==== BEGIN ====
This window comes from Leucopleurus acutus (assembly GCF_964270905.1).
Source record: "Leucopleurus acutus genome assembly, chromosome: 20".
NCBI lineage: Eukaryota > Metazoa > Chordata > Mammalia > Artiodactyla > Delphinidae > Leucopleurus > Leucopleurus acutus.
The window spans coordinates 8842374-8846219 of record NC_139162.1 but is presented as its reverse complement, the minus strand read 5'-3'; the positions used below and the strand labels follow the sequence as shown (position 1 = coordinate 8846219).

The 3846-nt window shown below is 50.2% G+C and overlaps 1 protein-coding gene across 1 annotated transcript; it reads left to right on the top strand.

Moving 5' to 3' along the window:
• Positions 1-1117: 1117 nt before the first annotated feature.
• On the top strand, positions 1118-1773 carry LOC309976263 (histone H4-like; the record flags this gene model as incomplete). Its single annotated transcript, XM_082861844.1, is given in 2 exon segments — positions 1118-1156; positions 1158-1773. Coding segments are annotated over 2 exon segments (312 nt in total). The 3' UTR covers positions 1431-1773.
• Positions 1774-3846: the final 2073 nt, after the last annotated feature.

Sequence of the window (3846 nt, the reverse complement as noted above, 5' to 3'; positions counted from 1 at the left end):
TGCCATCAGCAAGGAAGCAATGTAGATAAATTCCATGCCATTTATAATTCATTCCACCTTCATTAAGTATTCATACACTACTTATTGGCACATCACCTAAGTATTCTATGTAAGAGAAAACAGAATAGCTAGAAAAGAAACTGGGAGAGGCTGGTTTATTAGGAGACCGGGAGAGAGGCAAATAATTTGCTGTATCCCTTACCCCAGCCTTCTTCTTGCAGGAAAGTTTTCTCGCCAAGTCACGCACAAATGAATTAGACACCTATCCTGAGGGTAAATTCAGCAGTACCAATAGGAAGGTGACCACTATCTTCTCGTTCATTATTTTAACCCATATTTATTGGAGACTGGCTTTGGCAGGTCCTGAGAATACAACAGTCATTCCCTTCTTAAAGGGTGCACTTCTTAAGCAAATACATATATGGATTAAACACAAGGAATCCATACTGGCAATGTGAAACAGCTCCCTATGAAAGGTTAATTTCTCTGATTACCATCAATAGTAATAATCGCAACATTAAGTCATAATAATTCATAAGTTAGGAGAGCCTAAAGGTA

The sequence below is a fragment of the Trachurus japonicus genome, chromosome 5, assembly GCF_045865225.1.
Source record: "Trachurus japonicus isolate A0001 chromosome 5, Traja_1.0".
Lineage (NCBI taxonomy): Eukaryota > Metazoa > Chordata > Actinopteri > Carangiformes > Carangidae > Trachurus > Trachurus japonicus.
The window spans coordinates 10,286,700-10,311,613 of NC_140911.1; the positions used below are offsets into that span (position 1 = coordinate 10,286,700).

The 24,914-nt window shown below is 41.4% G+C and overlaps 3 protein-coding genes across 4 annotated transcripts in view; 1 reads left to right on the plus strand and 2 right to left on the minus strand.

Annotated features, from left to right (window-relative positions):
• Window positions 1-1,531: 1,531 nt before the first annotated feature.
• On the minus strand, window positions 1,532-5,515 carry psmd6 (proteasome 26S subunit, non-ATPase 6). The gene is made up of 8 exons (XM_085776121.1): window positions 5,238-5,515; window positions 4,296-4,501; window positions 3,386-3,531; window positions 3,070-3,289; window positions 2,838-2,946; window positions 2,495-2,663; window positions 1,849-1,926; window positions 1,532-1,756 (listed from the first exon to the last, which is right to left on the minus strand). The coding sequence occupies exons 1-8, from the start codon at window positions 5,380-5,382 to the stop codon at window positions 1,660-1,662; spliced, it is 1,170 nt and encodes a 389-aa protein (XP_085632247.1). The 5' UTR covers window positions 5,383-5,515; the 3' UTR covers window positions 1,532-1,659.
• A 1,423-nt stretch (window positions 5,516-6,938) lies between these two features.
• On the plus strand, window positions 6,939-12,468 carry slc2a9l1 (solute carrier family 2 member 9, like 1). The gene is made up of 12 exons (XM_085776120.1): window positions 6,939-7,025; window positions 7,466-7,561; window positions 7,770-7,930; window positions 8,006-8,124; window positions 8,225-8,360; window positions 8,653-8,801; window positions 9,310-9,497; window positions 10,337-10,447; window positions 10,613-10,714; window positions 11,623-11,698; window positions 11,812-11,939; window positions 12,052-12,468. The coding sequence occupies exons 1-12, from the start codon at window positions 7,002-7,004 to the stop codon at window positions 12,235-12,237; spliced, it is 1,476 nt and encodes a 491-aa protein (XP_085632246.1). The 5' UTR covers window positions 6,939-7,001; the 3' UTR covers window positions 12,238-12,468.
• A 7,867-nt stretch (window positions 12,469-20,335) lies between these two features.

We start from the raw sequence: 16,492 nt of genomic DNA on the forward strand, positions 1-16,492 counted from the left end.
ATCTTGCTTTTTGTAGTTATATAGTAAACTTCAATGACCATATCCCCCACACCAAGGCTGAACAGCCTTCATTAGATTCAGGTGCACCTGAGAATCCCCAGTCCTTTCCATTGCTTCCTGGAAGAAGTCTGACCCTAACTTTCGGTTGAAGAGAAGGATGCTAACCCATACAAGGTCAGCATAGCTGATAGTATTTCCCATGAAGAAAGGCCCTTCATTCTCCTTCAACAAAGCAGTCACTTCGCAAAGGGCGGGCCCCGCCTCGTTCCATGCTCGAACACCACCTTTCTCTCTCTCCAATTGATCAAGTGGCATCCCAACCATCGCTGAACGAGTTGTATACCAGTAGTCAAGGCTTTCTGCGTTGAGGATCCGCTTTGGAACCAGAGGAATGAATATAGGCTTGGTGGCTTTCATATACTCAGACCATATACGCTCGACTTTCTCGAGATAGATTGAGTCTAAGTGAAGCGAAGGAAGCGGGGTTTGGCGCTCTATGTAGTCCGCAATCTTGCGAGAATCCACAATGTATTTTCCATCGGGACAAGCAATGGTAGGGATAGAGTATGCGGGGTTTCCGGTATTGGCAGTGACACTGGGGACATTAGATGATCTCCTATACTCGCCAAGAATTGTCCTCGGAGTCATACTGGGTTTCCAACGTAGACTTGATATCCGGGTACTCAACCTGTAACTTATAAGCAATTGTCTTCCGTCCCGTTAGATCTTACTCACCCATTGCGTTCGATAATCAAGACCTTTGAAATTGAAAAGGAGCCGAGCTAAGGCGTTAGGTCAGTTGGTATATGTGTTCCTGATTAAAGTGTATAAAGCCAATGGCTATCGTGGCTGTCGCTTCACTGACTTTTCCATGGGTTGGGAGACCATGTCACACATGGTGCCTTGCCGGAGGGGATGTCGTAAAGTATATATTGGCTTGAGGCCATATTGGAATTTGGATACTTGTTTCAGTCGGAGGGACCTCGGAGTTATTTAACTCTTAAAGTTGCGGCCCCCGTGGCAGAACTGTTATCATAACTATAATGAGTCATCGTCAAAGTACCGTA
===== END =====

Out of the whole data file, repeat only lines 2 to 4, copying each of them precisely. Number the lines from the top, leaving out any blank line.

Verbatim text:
Source record: "Leucopleurus acutus genome assembly, chromosome: 20".
NCBI lineage: Eukaryota > Metazoa > Chordata > Mammalia > Artiodactyla > Delphinidae > Leucopleurus > Leucopleurus acutus.
The window spans coordinates 8842374-8846219 of record NC_139162.1 but is presented as its reverse complement, the minus strand read 5'-3'; the positions used below and the strand labels follow the sequence as shown (position 1 = coordinate 8846219).